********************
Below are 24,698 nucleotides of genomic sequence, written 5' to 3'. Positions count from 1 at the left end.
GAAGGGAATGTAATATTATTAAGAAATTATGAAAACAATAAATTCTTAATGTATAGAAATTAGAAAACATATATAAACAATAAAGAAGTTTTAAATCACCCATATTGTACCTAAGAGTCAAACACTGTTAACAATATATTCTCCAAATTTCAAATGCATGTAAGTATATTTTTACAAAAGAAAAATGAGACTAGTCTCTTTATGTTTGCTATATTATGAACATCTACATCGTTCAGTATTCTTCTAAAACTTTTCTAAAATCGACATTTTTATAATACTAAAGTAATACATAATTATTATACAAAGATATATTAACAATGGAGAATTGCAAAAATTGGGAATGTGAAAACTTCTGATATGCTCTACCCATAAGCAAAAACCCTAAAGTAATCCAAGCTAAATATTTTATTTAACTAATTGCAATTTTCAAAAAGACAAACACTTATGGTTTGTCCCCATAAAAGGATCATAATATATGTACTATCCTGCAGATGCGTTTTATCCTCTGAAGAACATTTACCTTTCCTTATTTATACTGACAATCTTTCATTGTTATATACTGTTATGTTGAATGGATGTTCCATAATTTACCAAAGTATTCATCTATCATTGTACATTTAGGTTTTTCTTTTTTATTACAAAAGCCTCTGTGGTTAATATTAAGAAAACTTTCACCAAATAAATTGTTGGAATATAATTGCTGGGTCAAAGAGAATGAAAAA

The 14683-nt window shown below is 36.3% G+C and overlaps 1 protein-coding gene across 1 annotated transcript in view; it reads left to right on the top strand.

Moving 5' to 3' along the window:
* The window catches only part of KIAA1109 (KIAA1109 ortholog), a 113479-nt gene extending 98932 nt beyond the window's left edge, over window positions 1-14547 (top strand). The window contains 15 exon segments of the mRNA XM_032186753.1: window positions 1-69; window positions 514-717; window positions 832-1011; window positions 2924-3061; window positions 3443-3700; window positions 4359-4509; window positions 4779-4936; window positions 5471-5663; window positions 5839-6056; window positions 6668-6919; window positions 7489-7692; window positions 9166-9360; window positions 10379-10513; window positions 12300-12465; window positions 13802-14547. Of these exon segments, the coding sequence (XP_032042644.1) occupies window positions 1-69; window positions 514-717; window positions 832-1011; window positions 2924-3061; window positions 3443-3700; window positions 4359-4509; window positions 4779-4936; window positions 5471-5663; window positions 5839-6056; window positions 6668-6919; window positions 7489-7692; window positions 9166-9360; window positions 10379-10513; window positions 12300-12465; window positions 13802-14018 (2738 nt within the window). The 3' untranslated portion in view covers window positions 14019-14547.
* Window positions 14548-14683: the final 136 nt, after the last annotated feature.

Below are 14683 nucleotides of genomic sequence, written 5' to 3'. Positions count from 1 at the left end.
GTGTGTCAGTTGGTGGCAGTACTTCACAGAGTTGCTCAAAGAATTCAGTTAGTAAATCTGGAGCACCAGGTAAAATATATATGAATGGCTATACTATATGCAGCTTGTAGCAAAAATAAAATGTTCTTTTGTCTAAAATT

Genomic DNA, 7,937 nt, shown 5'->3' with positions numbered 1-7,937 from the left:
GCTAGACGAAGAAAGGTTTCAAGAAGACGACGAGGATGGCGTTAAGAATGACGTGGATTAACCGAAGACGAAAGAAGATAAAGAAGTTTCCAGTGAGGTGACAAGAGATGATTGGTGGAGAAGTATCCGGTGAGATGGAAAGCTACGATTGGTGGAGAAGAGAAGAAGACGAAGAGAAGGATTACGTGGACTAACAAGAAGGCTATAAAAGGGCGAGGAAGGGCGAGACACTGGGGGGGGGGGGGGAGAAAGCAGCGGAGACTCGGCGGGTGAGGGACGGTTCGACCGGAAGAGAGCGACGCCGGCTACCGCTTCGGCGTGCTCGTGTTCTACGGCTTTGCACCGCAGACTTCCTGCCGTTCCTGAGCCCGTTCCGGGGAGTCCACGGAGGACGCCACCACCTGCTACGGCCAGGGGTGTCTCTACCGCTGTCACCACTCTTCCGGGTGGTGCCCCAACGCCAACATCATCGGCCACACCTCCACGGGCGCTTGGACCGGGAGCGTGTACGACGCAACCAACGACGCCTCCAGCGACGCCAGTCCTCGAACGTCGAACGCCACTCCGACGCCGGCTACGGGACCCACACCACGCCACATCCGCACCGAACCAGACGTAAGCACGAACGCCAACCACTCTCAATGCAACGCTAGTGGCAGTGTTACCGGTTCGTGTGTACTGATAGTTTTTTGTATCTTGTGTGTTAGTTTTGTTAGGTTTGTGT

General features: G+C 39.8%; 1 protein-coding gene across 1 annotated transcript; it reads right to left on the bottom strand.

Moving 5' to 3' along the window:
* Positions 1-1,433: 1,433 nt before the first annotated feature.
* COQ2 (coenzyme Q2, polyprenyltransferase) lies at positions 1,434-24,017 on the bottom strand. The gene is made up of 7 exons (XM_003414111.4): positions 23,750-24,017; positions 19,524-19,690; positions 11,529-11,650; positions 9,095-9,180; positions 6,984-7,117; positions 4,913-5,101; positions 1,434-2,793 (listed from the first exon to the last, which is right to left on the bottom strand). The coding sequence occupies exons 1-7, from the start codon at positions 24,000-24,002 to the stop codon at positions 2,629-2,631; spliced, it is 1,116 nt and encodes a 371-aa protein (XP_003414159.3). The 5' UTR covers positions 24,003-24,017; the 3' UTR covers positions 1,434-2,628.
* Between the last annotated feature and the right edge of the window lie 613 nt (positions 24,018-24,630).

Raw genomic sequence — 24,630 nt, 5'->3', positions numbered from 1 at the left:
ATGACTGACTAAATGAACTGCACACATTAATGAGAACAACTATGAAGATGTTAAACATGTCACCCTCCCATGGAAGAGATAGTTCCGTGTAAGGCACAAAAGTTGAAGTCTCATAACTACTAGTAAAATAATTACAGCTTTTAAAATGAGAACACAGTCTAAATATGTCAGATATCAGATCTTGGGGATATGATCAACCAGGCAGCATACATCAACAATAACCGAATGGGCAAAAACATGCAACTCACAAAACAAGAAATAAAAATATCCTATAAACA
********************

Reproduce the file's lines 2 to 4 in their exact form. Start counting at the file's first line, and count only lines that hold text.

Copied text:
GAAGGGAATGTAATATTATTAAGAAATTATGAAAACAATAAATTCTTAATGTATAGAAATTAGAAAACATATATAAACAATAAAGAAGTTTTAAATCACCCATATTGTACCTAAGAGTCAAACACTGTTAACAATATATTCTCCAAATTTCAAATGCATGTAAGTATATTTTTACAAAAGAAAAATGAGACTAGTCTCTTTATGTTTGCTATATTATGAACATCTACATCGTTCAGTATTCTTCTAAAACTTTTCTAAAATCGACATTTTTATAATACTAAAGTAATACATAATTATTATACAAAGATATATTAACAATGGAGAATTGCAAAAATTGGGAATGTGAAAACTTCTGATATGCTCTACCCATAAGCAAAAACCCTAAAGTAATCCAAGCTAAATATTTTATTTAACTAATTGCAATTTTCAAAAAGACAAACACTTATGGTTTGTCCCCATAAAAGGATCATAATATATGTACTATCCTGCAGATGCGTTTTATCCTCTGAAGAACATTTACCTTTCCTTATTTATACTGACAATCTTTCATTGTTATATACTGTTATGTTGAATGGATGTTCCATAATTTACCAAAGTATTCATCTATCATTGTACATTTAGGTTTTTCTTTTTTATTACAAAAGCCTCTGTGGTTAATATTAAGAAAACTTTCACCAAATAAATTGTTGGAATATAATTGCTGGGTCAAAGAGAATGAAAAA

The 14683-nt window shown below is 36.3% G+C and overlaps 1 protein-coding gene across 1 annotated transcript in view; it reads left to right on the top strand.

Moving 5' to 3' along the window: